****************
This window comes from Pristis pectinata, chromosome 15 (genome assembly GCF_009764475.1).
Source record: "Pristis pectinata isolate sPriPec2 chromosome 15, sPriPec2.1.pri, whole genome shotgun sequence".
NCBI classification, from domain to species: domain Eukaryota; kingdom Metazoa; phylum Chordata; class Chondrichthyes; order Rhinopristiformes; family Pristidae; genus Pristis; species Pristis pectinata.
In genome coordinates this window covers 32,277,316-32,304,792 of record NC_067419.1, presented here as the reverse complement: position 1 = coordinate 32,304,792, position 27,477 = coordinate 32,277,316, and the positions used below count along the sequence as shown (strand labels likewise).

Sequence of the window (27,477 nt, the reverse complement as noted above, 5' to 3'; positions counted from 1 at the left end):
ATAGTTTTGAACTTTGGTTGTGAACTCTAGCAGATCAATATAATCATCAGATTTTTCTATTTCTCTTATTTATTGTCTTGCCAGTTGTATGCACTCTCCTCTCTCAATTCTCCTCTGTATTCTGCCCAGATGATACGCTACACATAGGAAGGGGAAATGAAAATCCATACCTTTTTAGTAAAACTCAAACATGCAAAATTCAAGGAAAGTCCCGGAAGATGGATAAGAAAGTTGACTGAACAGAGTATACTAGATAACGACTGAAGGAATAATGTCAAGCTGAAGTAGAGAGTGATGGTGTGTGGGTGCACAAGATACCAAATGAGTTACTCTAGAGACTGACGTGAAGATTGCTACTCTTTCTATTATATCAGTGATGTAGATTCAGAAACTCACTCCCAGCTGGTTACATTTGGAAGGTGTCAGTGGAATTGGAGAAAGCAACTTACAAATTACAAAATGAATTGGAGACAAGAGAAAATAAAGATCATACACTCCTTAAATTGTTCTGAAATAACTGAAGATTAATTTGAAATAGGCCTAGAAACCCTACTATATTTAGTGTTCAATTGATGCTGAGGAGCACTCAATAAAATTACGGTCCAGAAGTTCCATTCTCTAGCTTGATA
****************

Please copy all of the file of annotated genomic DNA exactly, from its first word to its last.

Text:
This window comes from Pristis pectinata, chromosome 15 (genome assembly GCF_009764475.1).
Source record: "Pristis pectinata isolate sPriPec2 chromosome 15, sPriPec2.1.pri, whole genome shotgun sequence".
NCBI classification, from domain to species: domain Eukaryota; kingdom Metazoa; phylum Chordata; class Chondrichthyes; order Rhinopristiformes; family Pristidae; genus Pristis; species Pristis pectinata.
In genome coordinates this window covers 32,277,316-32,304,792 of record NC_067419.1, presented here as the reverse complement: position 1 = coordinate 32,304,792, position 27,477 = coordinate 32,277,316, and the positions used below count along the sequence as shown (strand labels likewise).

Sequence of the window (27,477 nt, the reverse complement as noted above, 5' to 3'; positions counted from 1 at the left end):
ATAGTTTTGAACTTTGGTTGTGAACTCTAGCAGATCAATATAATCATCAGATTTTTCTATTTCTCTTATTTATTGTCTTGCCAGTTGTATGCACTCTCCTCTCTCAATTCTCCTCTGTATTCTGCCCAGATGATACGCTACACATAGGAAGGGGAAATGAAAATCCATACCTTTTTAGTAAAACTCAAACATGCAAAATTCAAGGAAAGTCCCGGAAGATGGATAAGAAAGTTGACTGAACAGAGTATACTAGATAACGACTGAAGGAATAATGTCAAGCTGAAGTAGAGAGTGATGGTGTGTGGGTGCACAAGATACCAAATGAGTTACTCTAGAGACTGACGTGAAGATTGCTACTCTTTCTATTATATCAGTGATGTAGATTCAGAAACTCACTCCCAGCTGGTTACATTTGGAAGGTGTCAGTGGAATTGGAGAAAGCAACTTACAAATTACAAAATGAATTGGAGACAAGAGAAAATAAAGATCATACACTCCTTAAATTGTTCTGAAATAACTGAAGATTAATTTGAAATAGGCCTAGAAACCCTACTATATTTAGTGTTCAATTGATGCTGAGGAGCACTCAATAAAATTACGGTCCAGAAGTTCCATTCTCTAGCTTGATA